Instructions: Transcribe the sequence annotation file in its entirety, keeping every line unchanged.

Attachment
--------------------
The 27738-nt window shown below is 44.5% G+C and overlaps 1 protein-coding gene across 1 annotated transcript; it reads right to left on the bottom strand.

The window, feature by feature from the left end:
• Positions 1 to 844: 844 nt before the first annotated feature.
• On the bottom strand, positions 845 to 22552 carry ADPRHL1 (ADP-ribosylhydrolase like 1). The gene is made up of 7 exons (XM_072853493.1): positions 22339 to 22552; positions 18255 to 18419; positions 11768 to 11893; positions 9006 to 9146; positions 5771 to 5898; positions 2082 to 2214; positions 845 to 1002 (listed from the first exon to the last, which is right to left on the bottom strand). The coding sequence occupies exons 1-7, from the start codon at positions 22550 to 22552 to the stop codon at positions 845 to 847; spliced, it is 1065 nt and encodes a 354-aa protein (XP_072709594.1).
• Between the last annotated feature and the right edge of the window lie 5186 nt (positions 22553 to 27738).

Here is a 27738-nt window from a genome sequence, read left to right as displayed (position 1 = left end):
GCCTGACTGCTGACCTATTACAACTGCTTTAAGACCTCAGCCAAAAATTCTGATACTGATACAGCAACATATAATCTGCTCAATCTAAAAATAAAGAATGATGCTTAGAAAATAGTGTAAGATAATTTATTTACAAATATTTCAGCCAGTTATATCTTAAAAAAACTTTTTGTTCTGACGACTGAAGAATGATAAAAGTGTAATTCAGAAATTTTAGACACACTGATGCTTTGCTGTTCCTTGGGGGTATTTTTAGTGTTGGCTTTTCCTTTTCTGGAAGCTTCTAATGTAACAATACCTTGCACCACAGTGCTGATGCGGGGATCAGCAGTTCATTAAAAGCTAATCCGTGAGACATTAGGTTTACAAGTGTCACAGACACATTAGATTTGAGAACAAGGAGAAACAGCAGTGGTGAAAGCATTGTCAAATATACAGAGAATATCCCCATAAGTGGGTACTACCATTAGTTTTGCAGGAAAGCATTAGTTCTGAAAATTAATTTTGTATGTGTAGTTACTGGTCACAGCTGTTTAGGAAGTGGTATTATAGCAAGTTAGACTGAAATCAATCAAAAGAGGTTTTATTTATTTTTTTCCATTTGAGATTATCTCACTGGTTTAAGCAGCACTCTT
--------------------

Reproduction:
The 27738-nt window shown below is 44.5% G+C and overlaps 1 protein-coding gene across 1 annotated transcript; it reads right to left on the bottom strand.

The window, feature by feature from the left end:
• Positions 1 to 844: 844 nt before the first annotated feature.
• On the bottom strand, positions 845 to 22552 carry ADPRHL1 (ADP-ribosylhydrolase like 1). The gene is made up of 7 exons (XM_072853493.1): positions 22339 to 22552; positions 18255 to 18419; positions 11768 to 11893; positions 9006 to 9146; positions 5771 to 5898; positions 2082 to 2214; positions 845 to 1002 (listed from the first exon to the last, which is right to left on the bottom strand). The coding sequence occupies exons 1-7, from the start codon at positions 22550 to 22552 to the stop codon at positions 845 to 847; spliced, it is 1065 nt and encodes a 354-aa protein (XP_072709594.1).
• Between the last annotated feature and the right edge of the window lie 5186 nt (positions 22553 to 27738).

Here is a 27738-nt window from a genome sequence, read left to right as displayed (position 1 = left end):
GCCTGACTGCTGACCTATTACAACTGCTTTAAGACCTCAGCCAAAAATTCTGATACTGATACAGCAACATATAATCTGCTCAATCTAAAAATAAAGAATGATGCTTAGAAAATAGTGTAAGATAATTTATTTACAAATATTTCAGCCAGTTATATCTTAAAAAAACTTTTTGTTCTGACGACTGAAGAATGATAAAAGTGTAATTCAGAAATTTTAGACACACTGATGCTTTGCTGTTCCTTGGGGGTATTTTTAGTGTTGGCTTTTCCTTTTCTGGAAGCTTCTAATGTAACAATACCTTGCACCACAGTGCTGATGCGGGGATCAGCAGTTCATTAAAAGCTAATCCGTGAGACATTAGGTTTACAAGTGTCACAGACACATTAGATTTGAGAACAAGGAGAAACAGCAGTGGTGAAAGCATTGTCAAATATACAGAGAATATCCCCATAAGTGGGTACTACCATTAGTTTTGCAGGAAAGCATTAGTTCTGAAAATTAATTTTGTATGTGTAGTTACTGGTCACAGCTGTTTAGGAAGTGGTATTATAGCAAGTTAGACTGAAATCAATCAAAAGAGGTTTTATTTATTTTTTTCCATTTGAGATTATCTCACTGGTTTAAGCAGCACTCTT